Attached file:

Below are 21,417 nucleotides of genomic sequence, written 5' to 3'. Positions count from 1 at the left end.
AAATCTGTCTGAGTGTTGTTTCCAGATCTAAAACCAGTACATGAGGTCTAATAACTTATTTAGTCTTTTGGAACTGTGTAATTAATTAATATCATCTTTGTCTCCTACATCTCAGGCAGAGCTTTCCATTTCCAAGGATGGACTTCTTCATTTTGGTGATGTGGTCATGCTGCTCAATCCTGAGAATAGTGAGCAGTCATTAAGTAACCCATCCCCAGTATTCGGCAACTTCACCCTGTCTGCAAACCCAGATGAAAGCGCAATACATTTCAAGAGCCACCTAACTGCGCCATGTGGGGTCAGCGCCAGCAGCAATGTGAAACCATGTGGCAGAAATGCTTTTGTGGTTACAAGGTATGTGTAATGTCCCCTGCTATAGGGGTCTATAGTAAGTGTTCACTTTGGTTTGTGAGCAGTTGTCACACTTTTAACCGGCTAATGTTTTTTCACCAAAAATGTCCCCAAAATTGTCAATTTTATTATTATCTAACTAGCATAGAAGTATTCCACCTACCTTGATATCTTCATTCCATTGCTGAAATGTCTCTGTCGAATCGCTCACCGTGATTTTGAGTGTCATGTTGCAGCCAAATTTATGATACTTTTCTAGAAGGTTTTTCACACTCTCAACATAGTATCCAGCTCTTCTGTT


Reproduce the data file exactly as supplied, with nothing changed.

Below are 21,417 nucleotides of genomic sequence, written 5' to 3'. Positions count from 1 at the left end.
AAATCTGTCTGAGTGTTGTTTCCAGATCTAAAACCAGTACATGAGGTCTAATAACTTATTTAGTCTTTTGGAACTGTGTAATTAATTAATATCATCTTTGTCTCCTACATCTCAGGCAGAGCTTTCCATTTCCAAGGATGGACTTCTTCATTTTGGTGATGTGGTCATGCTGCTCAATCCTGAGAATAGTGAGCAGTCATTAAGTAACCCATCCCCAGTATTCGGCAACTTCACCCTGTCTGCAAACCCAGATGAAAGCGCAATACATTTCAAGAGCCACCTAACTGCGCCATGTGGGGTCAGCGCCAGCAGCAATGTGAAACCATGTGGCAGAAATGCTTTTGTGGTTACAAGGTATGTGTAATGTCCCCTGCTATAGGGGTCTATAGTAAGTGTTCACTTTGGTTTGTGAGCAGTTGTCACACTTTTAACCGGCTAATGTTTTTTCACCAAAAATGTCCCCAAAATTGTCAATTTTATTATTATCTAACTAGCATAGAAGTATTCCACCTACCTTGATATCTTCATTCCATTGCTGAAATGTCTCTGTCGAATCGCTCACCGTGATTTTGAGTGTCATGTTGCAGCCAAATTTATGATACTTTTCTAGAAGGTTTTTCACACTCTCAACATAGTATCCAGCTCTTCTGTT